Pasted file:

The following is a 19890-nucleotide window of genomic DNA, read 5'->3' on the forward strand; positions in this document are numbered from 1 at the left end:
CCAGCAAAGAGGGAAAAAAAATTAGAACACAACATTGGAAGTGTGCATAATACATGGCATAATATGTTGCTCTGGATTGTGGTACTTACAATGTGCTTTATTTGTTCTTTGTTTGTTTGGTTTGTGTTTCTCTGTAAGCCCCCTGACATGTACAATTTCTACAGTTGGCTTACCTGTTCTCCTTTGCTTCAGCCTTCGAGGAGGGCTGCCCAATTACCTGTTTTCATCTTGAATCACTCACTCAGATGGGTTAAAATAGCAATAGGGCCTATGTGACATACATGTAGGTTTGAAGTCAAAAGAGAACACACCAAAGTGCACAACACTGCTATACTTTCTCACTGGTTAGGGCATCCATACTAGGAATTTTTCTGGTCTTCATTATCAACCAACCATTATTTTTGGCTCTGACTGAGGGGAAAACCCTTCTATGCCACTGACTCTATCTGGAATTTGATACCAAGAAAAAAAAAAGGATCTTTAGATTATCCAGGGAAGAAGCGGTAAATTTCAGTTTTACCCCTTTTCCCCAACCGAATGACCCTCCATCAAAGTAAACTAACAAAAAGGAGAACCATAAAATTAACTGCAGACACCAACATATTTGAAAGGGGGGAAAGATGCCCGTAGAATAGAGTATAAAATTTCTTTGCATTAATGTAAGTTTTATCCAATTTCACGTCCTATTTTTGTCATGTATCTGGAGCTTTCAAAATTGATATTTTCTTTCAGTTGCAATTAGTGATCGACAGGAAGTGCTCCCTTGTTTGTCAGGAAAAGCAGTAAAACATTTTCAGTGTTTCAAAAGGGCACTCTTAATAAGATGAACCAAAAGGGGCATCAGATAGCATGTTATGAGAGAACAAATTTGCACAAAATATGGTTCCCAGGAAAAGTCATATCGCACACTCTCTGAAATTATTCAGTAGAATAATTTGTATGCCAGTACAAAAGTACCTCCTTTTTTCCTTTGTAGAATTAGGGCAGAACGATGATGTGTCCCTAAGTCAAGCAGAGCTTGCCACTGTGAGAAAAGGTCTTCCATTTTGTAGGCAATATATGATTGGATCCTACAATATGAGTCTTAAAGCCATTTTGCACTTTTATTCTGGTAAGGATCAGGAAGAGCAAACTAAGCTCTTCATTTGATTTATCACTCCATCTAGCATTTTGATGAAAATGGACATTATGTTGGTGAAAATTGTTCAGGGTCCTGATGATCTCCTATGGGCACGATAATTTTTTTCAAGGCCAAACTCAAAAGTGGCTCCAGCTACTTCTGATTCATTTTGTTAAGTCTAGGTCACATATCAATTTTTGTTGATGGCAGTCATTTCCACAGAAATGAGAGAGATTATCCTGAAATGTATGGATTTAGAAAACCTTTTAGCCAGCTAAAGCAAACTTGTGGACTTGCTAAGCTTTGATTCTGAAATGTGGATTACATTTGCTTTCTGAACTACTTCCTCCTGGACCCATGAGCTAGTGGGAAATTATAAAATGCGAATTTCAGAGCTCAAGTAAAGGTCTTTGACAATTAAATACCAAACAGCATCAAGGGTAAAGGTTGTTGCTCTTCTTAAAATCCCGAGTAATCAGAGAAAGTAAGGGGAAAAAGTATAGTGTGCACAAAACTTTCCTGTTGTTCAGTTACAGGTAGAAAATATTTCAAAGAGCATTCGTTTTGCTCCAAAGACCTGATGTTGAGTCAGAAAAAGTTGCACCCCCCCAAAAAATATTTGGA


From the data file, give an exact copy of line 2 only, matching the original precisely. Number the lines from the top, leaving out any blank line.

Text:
CCAGCAAAGAGGGAAAAAAAATTAGAACACAACATTGGAAGTGTGCATAATACATGGCATAATATGTTGCTCTGGATTGTGGTACTTACAATGTGCTTTATTTGTTCTTTGTTTGTTTGGTTTGTGTTTCTCTGTAAGCCCCCTGACATGTACAATTTCTACAGTTGGCTTACCTGTTCTCCTTTGCTTCAGCCTTCGAGGAGGGCTGCCCAATTACCTGTTTTCATCTTGAATCACTCACTCAGATGGGTTAAAATAGCAATAGGGCCTATGTGACATACATGTAGGTTTGAAGTCAAAAGAGAACACACCAAAGTGCACAACACTGCTATACTTTCTCACTGGTTAGGGCATCCATACTAGGAATTTTTCTGGTCTTCATTATCAACCAACCATTATTTTTGGCTCTGACTGAGGGGAAAACCCTTCTATGCCACTGACTCTATCTGGAATTTGATACCAAGAAAAAAAAAAGGATCTTTAGATTATCCAGGGAAGAAGCGGTAAATTTCAGTTTTACCCCTTTTCCCCAACCGAATGACCCTCCATCAAAGTAAACTAACAAAAAGGAGAACCATAAAATTAACTGCAGACACCAACATATTTGAAAGGGGGGAAAGATGCCCGTAGAATAGAGTATAAAATTTCTTTGCATTAATGTAAGTTTTATCCAATTTCACGTCCTATTTTTGTCATGTATCTGGAGCTTTCAAAATTGATATTTTCTTTCAGTTGCAATTAGTGATCGACAGGAAGTGCTCCCTTGTTTGTCAGGAAAAGCAGTAAAACATTTTCAGTGTTTCAAAAGGGCACTCTTAATAAGATGAACCAAAAGGGGCATCAGATAGCATGTTATGAGAGAACAAATTTGCACAAAATATGGTTCCCAGGAAAAGTCATATCGCACACTCTCTGAAATTATTCAGTAGAATAATTTGTATGCCAGTACAAAAGTACCTCCTTTTTTCCTTTGTAGAATTAGGGCAGAACGATGATGTGTCCCTAAGTCAAGCAGAGCTTGCCACTGTGAGAAAAGGTCTTCCATTTTGTAGGCAATATATGATTGGATCCTACAATATGAGTCTTAAAGCCATTTTGCACTTTTATTCTGGTAAGGATCAGGAAGAGCAAACTAAGCTCTTCATTTGATTTATCACTCCATCTAGCATTTTGATGAAAATGGACATTATGTTGGTGAAAATTGTTCAGGGTCCTGATGATCTCCTATGGGCACGATAATTTTTTTCAAGGCCAAACTCAAAAGTGGCTCCAGCTACTTCTGATTCATTTTGTTAAGTCTAGGTCACATATCAATTTTTGTTGATGGCAGTCATTTCCACAGAAATGAGAGAGATTATCCTGAAATGTATGGATTTAGAAAACCTTTTAGCCAGCTAAAGCAAACTTGTGGACTTGCTAAGCTTTGATTCTGAAATGTGGATTACATTTGCTTTCTGAACTACTTCCTCCTGGACCCATGAGCTAGTGGGAAATTATAAAATGCGAATTTCAGAGCTCAAGTAAAGGTCTTTGACAATTAAATACCAAACAGCATCAAGGGTAAAGGTTGTTGCTCTTCTTAAAATCCCGAGTAATCAGAGAAAGTAAGGGGAAAAAGTATAGTGTGCACAAAACTTTCCTGTTGTTCAGTTACAGGTAGAAAATATTTCAAAGAGCATTCGTTTTGCTCCAAAGACCTGATGTTGAGTCAGAAAAAGTTGCACCCCCCCAAAAAATATTTGGA